One reason that I haven’t been posting much to my blog lately is that I spend most of my time on Twitter. Microblogging really does take the place of “real blogging,” at least most of the time. So, I’ve posted my last 80 tweets below just so you can get a sense about what I’m tweeting about. Clearly, most of these things would never make it into a regular blog post, but taken as a whole, they probably equal the content of a normal blog post.

I’ve got 6 people ready to eat this tonight. Corn dog w/fries.http://tinyurl.com/3fycrv 
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 Two hours to kill in Seoul before going to the Fulbright office for overview of Korean Ed System and Korean Agents for recruitment. 
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Bought unique eel skin wallets in Itaewon shopping district of Seoul. Now off 2 bed. Visiting US Embassy, then Fulbright office on Monday. 
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The little 250ML can of Dew is about 8.5 ounces. Hell, I usually buy the 1 liter bottle back home. Of course that one is diet, this one isnt 
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Finally a Dew in Asia. Vietnam has none, but Seoul does. No need to update my avatar pic from last year – me and Korean Dew still works 
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Frustrating. None of the TinyURLs that I click on will open, but regular links in Twitter do open. What’s up with that? 
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Allergic to something here in Korea. Major sneeze fest since getting off the plane. Did I bring drugs? 
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Just checked into hotel in Seoul. Heading to sportsline.com to check out college football and MLB scores, then need a power nap. Itaewon l8r 
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Wish I was going home instead of Seoul. I’m tired and want to sleep in my own bed. Did buy some funky shoes today tho, they’re cool.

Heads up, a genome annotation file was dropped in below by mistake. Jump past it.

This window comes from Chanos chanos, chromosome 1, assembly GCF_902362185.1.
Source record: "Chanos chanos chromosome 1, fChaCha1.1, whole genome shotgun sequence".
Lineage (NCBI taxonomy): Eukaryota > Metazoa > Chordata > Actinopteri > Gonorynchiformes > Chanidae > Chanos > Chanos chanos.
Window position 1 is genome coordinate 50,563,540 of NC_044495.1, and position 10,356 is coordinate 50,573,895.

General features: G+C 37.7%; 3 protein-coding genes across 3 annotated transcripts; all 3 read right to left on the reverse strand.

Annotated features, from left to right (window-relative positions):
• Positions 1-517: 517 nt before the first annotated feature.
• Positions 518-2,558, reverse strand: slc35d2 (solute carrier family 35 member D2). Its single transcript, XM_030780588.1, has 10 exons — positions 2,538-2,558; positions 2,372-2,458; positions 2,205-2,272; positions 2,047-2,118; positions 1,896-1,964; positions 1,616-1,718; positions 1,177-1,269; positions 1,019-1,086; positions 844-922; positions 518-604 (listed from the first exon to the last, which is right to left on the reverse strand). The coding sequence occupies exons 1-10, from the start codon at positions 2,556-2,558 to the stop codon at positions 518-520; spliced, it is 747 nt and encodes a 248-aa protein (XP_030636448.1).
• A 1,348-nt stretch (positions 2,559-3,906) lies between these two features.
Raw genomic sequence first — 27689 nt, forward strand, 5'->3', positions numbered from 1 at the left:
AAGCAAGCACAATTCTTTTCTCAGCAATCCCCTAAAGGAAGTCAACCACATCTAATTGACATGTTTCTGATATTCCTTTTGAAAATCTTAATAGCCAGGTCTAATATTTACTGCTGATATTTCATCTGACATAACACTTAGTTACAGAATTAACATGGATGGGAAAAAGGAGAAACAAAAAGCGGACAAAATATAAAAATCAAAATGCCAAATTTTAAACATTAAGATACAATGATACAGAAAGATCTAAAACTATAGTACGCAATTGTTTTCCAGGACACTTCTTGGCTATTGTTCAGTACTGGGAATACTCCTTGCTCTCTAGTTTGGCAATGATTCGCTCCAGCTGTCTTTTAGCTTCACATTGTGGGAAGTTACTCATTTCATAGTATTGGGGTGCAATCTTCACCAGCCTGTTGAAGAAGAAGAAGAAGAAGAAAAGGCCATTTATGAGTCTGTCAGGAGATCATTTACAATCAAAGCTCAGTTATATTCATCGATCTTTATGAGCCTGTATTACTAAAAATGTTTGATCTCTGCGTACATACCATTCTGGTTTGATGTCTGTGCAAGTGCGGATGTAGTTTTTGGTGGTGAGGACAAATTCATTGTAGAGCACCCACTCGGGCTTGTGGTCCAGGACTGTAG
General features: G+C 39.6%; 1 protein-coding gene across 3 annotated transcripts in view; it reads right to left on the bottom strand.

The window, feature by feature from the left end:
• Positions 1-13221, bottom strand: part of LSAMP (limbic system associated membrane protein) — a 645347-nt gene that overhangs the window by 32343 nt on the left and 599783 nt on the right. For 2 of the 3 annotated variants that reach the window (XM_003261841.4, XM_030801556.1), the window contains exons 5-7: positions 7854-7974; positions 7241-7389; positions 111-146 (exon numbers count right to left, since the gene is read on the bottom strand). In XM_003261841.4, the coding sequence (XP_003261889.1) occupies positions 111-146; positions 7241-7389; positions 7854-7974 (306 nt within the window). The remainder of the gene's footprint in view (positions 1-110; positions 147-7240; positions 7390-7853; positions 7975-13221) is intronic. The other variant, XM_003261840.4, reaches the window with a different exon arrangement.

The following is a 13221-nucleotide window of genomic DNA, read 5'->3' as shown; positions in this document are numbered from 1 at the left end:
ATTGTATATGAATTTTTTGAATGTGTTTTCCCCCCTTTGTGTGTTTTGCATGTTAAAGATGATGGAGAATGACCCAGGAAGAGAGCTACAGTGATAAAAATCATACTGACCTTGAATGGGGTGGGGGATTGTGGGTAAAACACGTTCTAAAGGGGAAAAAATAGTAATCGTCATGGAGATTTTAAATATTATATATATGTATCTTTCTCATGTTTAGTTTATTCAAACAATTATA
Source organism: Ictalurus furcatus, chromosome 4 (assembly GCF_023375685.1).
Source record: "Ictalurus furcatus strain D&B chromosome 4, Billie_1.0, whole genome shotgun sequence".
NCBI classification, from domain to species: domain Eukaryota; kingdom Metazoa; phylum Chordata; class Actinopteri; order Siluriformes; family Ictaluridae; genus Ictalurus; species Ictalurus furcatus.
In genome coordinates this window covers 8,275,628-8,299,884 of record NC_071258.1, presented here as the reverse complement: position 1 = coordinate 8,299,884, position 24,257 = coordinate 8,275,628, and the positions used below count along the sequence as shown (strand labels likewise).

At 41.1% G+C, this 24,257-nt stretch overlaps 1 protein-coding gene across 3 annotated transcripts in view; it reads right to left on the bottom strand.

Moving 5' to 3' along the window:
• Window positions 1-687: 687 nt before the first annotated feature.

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Waiting at airport for flight from Hanoi to Seoul. How much did I save with this overnight flight? Will it be worth all the bother? 
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Taxi drivers in Hanoi try to rip you off for 4-5 times more than taxis in Saigon. We took 4 rides today, and was taken for a ride each time. 
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Will spend Saturday touring around Hanoi. Then fly 2 Seoul, but not until late night. Hanoi Horison Hotel is sort of nice, but service sucks 
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Just finished the first ever AACC fair in Hanoi. Only about 200 students today, but that was HCMC two years ago. This year HCMC had over 700 
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@john_st_clair I compare hybrid to F2F, not to online, since hybrid is an alternative to F2F but it is NOT an alternative to online for most 
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@ajwms Only 5% use proctored exams. Seems to be a stable number, or slightly decreasing. 
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I must be following like-minded people. Tweets from twits I follow were running about 5 to 1 against Palin. Yea. Do I need more diversity? 
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Missed the last half of the debate to attend a scheduled visit to a high school in Hanoi. Four pages of Tweets helped me catch up. Thanks. 
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This isn’t a debate! This is where she takes her time to talk about what she wants to – regardless of the question being asked. 
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We have John McCain to thank. Usually when you say “thanks for the warning,” it is said in jest. So thanks John. Thanks for the warning. 
JF. Won’t the hair spray going into her left eye cause her to go blind? 
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Wow, millions of small business make over $250,000? Really Sarah? Do you know the difference between revenues and profits? 
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soccer game reference by Palin in first two sentences of debate 
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@cburell Clay, do you still want to get together when I’m in Seoul? I arrive this Sunday. Sun&Mon nights open, booked Tue PM. Leave Wed morn